More than 70% of the Earth’s surface is covered by water, and the majority of this comes from our oceans and seas. In fact, the Pacific Ocean takes up more than a third of the planet’s surface.

There are more than a million different species of creatures that call the ocean their home, whilst scientists estimate there are 9 million more species that are yet to be discovered.

The ocean can be one of the pretty dangerous places to live, and that’s because some of the most deadly of creatures live there. From the poisonous to the just outright vicious, here’s a look at ten of the most deadly creatures you may encounter in the ocean.

Pufferfish


Whilst pufferfish may look harmless, they’re actually pretty dangerous due to the amount of tetrodotoxin they contain. This is a substance which makes them lethal for fish to eat.

It’s not just fish that should be worried: one pufferfish can carry enough toxin to kill 30 adults, and is believed to be 1,200 times more lethal than cyanide.

Blue-ringed octopus


Found in the waters of Australia and Japan, the blue-ringed octopus is as dangerous as it is spectacular.

When provoked, this tiny octopus will start flashing a bright, neon blue. Whilst it may be a dazzling sight, one bite can kill a human. The pufferfish has nothing on the blue-ringed octopus, as its venom is 10,000 more lethal than cyanide and there are no known antidotes.

Stonefish


The stonefish has the incredible ability of being able to disguise itself as rocky seafloor, and is able to grow up to 40cm long.

With venomous sacs on each of its 13 spines, if you come in close contact with a stonefish there’s no way of avoiding getting stung. Despite this, their venom is not used to catch prey. Instead, they will wait for unsuspecting prey to appear and quickly attack them.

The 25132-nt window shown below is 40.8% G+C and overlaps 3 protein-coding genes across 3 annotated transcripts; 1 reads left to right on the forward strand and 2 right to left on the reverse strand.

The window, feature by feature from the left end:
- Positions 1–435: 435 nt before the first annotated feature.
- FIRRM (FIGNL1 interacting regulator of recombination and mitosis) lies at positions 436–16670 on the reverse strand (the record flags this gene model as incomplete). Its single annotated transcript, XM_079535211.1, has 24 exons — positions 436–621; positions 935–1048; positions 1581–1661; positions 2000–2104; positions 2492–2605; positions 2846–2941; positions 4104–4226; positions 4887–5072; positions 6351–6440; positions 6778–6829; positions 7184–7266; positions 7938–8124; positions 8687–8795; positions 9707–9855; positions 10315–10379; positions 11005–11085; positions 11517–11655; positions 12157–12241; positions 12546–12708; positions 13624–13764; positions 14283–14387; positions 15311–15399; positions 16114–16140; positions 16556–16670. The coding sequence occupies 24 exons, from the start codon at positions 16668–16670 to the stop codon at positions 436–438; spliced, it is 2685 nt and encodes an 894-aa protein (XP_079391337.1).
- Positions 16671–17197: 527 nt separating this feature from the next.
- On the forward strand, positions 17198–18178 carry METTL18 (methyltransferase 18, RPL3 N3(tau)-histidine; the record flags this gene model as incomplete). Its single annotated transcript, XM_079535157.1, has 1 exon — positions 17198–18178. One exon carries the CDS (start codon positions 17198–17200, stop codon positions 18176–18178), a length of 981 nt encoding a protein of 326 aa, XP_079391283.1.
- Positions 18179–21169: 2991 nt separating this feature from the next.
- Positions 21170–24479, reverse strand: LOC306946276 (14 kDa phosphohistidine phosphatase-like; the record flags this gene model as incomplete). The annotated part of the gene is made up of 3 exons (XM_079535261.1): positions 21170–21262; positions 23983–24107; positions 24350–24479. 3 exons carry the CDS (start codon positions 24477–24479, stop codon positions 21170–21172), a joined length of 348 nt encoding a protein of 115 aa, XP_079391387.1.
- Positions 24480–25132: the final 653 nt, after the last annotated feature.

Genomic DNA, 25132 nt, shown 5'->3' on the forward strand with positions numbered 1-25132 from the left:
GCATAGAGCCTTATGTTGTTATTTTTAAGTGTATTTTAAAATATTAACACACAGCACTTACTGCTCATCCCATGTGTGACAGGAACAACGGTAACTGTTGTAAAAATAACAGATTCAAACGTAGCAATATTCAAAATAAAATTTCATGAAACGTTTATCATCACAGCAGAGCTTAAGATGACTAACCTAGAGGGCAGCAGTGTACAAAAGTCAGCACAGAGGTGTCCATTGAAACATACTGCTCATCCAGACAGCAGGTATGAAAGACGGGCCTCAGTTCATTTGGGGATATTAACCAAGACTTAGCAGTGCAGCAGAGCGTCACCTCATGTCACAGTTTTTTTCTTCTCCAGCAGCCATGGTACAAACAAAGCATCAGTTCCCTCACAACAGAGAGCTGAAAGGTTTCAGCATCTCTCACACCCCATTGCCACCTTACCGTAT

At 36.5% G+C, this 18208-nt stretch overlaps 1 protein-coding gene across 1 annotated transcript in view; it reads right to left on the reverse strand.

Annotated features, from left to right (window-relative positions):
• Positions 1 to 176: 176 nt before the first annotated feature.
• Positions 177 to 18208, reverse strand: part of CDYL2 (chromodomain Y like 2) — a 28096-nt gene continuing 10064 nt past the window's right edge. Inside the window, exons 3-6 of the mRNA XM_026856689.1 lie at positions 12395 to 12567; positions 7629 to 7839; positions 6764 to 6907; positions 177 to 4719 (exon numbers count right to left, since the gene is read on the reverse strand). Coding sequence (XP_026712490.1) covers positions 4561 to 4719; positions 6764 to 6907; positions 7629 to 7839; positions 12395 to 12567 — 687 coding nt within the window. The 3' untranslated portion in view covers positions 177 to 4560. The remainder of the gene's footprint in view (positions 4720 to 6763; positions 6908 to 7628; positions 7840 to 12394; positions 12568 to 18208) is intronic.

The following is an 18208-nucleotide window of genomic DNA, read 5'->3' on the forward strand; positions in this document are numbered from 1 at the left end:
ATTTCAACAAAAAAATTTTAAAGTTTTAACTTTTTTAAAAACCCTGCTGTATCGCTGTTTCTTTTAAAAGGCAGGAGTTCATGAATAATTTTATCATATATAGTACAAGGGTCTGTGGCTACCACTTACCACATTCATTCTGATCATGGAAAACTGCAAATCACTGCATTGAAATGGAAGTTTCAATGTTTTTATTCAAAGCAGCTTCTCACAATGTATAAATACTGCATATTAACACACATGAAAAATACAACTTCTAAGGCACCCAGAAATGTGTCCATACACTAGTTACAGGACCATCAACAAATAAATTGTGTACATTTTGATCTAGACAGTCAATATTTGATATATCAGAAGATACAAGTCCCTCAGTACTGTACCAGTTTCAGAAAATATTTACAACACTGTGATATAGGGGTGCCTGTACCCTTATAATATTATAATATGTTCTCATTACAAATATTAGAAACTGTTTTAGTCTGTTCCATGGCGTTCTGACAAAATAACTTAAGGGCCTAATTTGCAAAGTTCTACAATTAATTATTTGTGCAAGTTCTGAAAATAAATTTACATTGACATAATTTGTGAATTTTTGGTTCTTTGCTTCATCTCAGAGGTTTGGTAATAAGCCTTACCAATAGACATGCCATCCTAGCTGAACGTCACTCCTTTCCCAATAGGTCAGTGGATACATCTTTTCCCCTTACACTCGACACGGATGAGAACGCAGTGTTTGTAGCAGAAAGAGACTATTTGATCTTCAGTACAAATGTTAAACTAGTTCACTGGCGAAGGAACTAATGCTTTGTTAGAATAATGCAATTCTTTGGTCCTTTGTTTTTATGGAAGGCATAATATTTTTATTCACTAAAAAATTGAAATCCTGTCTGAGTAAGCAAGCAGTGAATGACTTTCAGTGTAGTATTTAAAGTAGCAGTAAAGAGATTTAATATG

Great white shark


Thanks to the Steven Spielberg movie Jaws, the great white shark gets a bit of a bad rep. Humans are not their preferred prey, but they are still pretty dangerous and have been responsible for a large number of unprovoked attacks.

The great white shark sits comfortably near the top of the food chain, where a single bite from their sharp teeth can be fatal.

Lionfish


The lionfish is known for its many spiky fin rays, which also happen to be highly venomous.

Found in the Caribbean and Eastern Atlantic Oceans, the lionfish packs a powerful sting if disturbed. The sting might not be fatal for humans, but it’ll certainly be painful.

Box jellyfish


Accountable for more human fatalities on the Australian continent than sharks, the box jellyfish is one of the most ferocious creatures to roam the ocean.

A sting from a box jellyfish will be extremely uncomfortable and can, in some cases, even be fatal to humans. These jellyfish lure their prey of small fish with their tentacles, readying them for a deadly sting.

Tiger sharks


The tiger shark can reach a length of 5m, making it a relatively large predator of the seas.

Feasting on a diet of seals, squid, birds, and turtles, the tiger shark has a highly varied diet, therefore making it a deadly threat. You can see our sand tiger sharks at our Underwater Shark Tunnel.

Sea snakes


Found in the Indian and Pacific Oceans, there are around 50 different species of sea snakes.

The most poisonous species is the beaked sea snake, whose venom is eight times as toxic as a cobra’s. Just 1.5 milligrams of its venom could kill up to eight humans. Luckily, they are not known to attack humans often – just don’t provoke them.

Stingrays


Stingrays are known for their passive behaviour, and won’t usually attack. Most reported cases happen when divers or swimmers accidently step on them.

When threatened, the stinger in the stingray’s tail will whip up. Contact with the stinger will usually cause pain and possible infection. More serious attacks are rare, but can involve poisoning and even death.

Great barracuda


Measuring up to 6ft, the great barracuda uses lightning speed and ambush tactics to catch its prey of fish.

The great barracuda’s fang-like teeth are very similar to those of a piranha, and there have been reported cases of barracudas leaping out of water and injuring boaters.

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